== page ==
Beer Mystic: A Novel of Inebriation & Light
Bart Plantenga

Furman Pivo believes he [plus beer] may be the cause of a rash of streetlight outages. This sense of empowerment transforms him into the Beer Mystic. He has a mission and a mandate. Or does he? In any case, 1987 NYC will never be the same and the rest is history or myth or delusion.

Beer Mystic Invitation: Participate in a unique literary adventure that will take you on the longest, rowdiest literary pub crawl ever. Follow the Beer Mystic's story around the world through a global network of host magazines. [next excerpt at end of this chapter / cover by David Sandlin.

Bart Plantenga is also the author of Wiggling Wishbone and Spermatagonia: The Isle of Man both published by Autonomedia. His book YODEL-AY-EE-OOOO: The Secret History of Yodeling Around the World received worldwide attention. He is currently [not] working on a new novel, Paris Sex Tete, which lies around like an apathetic, half-clad, dissheveled paramour while his new book on yodeling Yodel in HiFi, will no doubt be a bread-winner of epiglottal proportions. His radio show Wreck This Mess has been on the air since 1986, first on WFMU [NY], then Radio Libertaire [Paris], and finally Radio 100 and now Radio Patapoe [Amsterdam], the world’s most untamed and oldest pirate radio station. He lives in Amsterdam.
<< Beer Mystic Excerpt #31: Demon Comics

Beer Mystic Excerpts #31a

I saw Siglund, a Soho art patron of some elegance, at the “Downtown Goes Uptown” Neo-Dada-Hip-Flux-Schlock-o-Pod Art Show at the Kai Winding Gallery on Madison. has money and was condemned to the inspiration garnered from seducing 20-year-olds [perhaps making and then later breaking ambitious art studs].
When she walked she didn’t just put one foot in front of the other, no, she glided, shimmered, belly-rolled, flamencoed across any flat horizontal surface that might serve as stage. And people followed like the Living Dead. The integrated synchronized movements of her hips, lower back, knees, elbows and the tremelo underside of her breasts could lead you to believe that the celebrated are serenaded day and night by integrated internalized soundtracks – that hum of success. Remove or disturb these soundtracks and they collapse the way Jell-o does without its form-giving bowl.
I had first met her on my messenger rounds delivering an artist’s slide portfolio to her place on Broome. She’d said something to the effect: “Your pants are much too tight to be a messenger. Maybe these pants mean you were destined to be a gigolo.” Her Swedish [or Finnish, I forget] eyes floating in the languid jazz of Coleman Hawkins like seedpods on a mountain lake.
This is not something a messenger with no hope and no prospects isn’t going to milk by simply forgetting it! I said I was a victim of fashion and she said: “Honey, that’s not fashion. Let’s be clear on that.” She would later dress me in a Hollywood television show version of art punk, you know, where they have stylists rip your jeans just right.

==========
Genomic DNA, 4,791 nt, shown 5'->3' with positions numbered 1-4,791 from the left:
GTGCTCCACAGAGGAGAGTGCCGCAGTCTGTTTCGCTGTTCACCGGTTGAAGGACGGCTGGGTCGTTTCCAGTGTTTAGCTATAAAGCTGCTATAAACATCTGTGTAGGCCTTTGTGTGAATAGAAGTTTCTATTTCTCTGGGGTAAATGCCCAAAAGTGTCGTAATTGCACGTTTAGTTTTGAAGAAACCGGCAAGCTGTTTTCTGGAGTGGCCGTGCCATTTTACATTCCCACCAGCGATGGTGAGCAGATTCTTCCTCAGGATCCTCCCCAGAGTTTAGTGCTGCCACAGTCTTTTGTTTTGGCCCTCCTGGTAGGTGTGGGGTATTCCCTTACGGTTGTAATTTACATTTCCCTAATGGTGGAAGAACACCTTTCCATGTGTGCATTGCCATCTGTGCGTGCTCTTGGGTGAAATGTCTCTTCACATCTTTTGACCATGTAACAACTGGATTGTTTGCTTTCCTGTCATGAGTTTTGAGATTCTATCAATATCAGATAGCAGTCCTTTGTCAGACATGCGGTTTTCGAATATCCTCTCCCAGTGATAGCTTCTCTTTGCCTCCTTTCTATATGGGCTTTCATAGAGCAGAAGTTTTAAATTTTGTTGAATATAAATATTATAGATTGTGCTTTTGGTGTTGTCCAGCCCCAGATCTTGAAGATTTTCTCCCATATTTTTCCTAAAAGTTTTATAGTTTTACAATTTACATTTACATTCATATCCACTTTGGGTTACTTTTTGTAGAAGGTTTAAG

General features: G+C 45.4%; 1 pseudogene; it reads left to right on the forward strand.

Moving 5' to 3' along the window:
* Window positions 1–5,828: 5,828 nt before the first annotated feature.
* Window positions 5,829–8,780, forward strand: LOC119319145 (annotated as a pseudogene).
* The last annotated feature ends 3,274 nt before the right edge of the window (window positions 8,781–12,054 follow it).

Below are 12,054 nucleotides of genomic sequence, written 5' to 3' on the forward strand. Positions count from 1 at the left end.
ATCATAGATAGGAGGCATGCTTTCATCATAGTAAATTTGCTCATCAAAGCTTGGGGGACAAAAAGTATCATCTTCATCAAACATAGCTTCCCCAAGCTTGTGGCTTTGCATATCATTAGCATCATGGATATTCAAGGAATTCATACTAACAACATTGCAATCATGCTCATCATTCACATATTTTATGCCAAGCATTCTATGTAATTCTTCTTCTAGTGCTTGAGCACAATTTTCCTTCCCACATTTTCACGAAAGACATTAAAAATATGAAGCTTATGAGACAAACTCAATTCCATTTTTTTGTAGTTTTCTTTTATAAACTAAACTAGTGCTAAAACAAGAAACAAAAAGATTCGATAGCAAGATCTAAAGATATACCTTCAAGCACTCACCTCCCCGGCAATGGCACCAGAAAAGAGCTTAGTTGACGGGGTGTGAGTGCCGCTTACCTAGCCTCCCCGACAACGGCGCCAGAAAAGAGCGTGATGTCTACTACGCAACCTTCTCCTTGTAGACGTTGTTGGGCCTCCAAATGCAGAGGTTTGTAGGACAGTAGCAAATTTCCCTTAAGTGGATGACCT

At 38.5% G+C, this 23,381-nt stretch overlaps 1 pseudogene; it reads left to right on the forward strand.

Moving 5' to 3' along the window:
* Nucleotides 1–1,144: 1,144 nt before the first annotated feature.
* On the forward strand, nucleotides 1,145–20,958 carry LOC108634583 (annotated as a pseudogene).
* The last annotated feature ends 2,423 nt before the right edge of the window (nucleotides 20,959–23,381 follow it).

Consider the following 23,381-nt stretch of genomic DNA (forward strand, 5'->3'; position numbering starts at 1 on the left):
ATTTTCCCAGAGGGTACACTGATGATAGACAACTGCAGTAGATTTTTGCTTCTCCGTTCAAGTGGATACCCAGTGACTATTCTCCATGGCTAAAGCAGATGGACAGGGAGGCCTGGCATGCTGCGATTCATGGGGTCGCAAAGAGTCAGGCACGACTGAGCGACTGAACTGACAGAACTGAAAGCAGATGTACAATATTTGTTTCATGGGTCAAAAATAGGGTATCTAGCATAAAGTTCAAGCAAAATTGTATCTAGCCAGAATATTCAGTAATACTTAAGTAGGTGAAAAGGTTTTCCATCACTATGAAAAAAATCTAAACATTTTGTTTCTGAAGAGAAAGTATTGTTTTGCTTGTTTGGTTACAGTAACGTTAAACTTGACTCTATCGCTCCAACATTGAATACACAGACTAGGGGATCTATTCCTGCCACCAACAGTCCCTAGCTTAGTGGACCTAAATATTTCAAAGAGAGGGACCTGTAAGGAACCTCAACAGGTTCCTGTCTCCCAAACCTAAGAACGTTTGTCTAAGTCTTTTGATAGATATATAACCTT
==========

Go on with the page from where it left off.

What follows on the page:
“My dear friend,” cultural women of maintained beauty always speak in sweeping “my dear friend Thomas Pynchon” terms “Aram Saroyan, his father William was a messenger and wrote The Human Comedy about his experiences.”
I told her I was a writer, which, of course, was no excuse, and a couple of other things and she asked to see some of my work. Conveniently enough, I always carried samples with me in the breast pocket of my jean jacket. She read some, then had me read some to her.

Anyway, when you’re new to a place like NYC you tend to explore, figure out how far you can wander from home before things get nasty or alien. Before you feel lost. Many of my ramblings were random, instigated by curiosity, taking me off the vectors as prescribed by my daily routes as a foot messenger. I didn’t know what else to do; how else to spend my energy. I was like the recording heads of a tape recorder and the streets were the audio tapes.
My résumé: delivering packages and envelopes, delivering misery to joy, profit to more profit, surviving. Dreaming entire novels that double as revenge scenarios on my rounds. I was daily reminded of legs and feet and even more so when there was one missing. For instance, Cosmo’s main competitor, AAAAAA Messengers, had a one-legged foot messenger in its employ. You are also eternally aware of the fragile nature of footwear, the porous nature of sneakers, your delicate constitution in the face of inclement weather.
But back then I didn’t worry about how I ended up in places only what they might have to say for themselves. I walked right through Fort Greene, Bed-Stuy, Washington Heights, Bronx Zoo, Jamaica, Hell’s Kitchen, Avenues D through G in the East Village, forsaken areas of Staten Island, and Harlem on a hot open-fire-hydrant night with naiveté/curiosity as my only guide. I got taunted but never assaulted, got labeled “Blond Jesus” because of my long blond hair, got given tickets for an Evangelical Church raffle – “You should come” – got pointed the way out by those who assumed I had just mistakenly walked into their hoods. One day it was a rubble-riddled cloverleaf on the BQE, the next, the lobby of a 5-star hotel.

She decided I was destined to be “someone.”